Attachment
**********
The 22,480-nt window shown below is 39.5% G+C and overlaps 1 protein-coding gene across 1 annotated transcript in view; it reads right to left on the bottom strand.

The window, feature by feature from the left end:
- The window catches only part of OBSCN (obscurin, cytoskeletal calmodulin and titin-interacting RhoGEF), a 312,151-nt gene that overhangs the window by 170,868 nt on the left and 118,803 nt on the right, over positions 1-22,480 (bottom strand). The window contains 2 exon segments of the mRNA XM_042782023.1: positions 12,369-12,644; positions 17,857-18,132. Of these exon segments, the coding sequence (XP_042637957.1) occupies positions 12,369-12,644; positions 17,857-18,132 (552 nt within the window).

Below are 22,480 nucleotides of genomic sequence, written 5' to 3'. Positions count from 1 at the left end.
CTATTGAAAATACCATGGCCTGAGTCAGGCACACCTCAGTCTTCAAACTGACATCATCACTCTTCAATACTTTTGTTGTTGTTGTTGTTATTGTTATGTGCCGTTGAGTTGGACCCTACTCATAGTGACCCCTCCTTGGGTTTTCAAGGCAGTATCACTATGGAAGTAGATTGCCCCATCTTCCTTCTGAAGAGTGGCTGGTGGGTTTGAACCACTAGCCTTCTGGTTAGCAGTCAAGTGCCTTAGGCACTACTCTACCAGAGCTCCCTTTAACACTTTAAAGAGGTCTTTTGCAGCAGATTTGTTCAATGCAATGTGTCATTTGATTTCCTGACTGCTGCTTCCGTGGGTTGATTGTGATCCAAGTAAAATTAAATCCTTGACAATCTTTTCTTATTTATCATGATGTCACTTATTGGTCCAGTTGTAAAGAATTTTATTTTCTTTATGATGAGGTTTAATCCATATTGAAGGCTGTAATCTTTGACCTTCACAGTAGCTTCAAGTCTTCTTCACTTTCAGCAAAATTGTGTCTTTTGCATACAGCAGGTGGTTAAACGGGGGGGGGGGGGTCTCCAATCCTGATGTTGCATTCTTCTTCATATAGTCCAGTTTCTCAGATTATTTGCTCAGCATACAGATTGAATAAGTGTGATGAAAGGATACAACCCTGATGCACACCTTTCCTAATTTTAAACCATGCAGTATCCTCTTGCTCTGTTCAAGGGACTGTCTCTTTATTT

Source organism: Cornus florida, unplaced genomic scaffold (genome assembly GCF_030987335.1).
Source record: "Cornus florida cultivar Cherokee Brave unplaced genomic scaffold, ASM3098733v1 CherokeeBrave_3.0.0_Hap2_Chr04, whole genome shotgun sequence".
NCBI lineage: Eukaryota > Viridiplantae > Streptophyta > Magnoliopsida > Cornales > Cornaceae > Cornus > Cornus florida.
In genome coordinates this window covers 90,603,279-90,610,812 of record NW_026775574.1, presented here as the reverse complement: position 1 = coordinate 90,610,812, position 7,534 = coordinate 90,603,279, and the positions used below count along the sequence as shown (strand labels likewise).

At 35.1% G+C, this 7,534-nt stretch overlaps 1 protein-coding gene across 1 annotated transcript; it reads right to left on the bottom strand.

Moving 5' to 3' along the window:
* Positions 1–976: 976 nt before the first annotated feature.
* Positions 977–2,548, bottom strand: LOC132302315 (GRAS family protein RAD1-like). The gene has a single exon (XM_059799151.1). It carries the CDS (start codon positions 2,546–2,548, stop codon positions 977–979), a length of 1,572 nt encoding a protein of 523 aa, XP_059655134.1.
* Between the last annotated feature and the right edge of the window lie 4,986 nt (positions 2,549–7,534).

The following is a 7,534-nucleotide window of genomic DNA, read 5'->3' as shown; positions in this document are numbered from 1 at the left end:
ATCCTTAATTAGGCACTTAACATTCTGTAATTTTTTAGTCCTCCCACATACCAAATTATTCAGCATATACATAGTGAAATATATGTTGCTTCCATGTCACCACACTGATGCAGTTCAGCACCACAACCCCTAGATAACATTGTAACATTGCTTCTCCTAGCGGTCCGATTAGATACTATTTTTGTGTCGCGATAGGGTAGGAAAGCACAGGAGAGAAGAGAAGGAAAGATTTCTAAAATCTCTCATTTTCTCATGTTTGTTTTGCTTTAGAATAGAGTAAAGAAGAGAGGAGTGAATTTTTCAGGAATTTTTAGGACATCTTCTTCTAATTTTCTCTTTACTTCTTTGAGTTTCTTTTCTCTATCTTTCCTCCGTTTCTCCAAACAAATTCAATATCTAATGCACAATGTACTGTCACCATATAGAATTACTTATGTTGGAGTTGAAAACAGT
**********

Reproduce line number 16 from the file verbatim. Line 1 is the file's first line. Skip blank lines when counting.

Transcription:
ATCCTTAATTAGGCACTTAACATTCTGTAATTTTTTAGTCCTCCCACATACCAAATTATTCAGCATATACATAGTGAAATATATGTTGCTTCCATGTCACCACACTGATGCAGTTCAGCACCACAACCCCTAGATAACATTGTAACATTGCTTCTCCTAGCGGTCCGATTAGATACTATTTTTGTGTCGCGATAGGGTAGGAAAGCACAGGAGAGAAGAGAAGGAAAGATTTCTAAAATCTCTCATTTTCTCATGTTTGTTTTGCTTTAGAATAGAGTAAAGAAGAGAGGAGTGAATTTTTCAGGAATTTTTAGGACATCTTCTTCTAATTTTCTCTTTACTTCTTTGAGTTTCTTTTCTCTATCTTTCCTCCGTTTCTCCAAACAAATTCAATATCTAATGCACAATGTACTGTCACCATATAGAATTACTTATGTTGGAGTTGAAAACAGT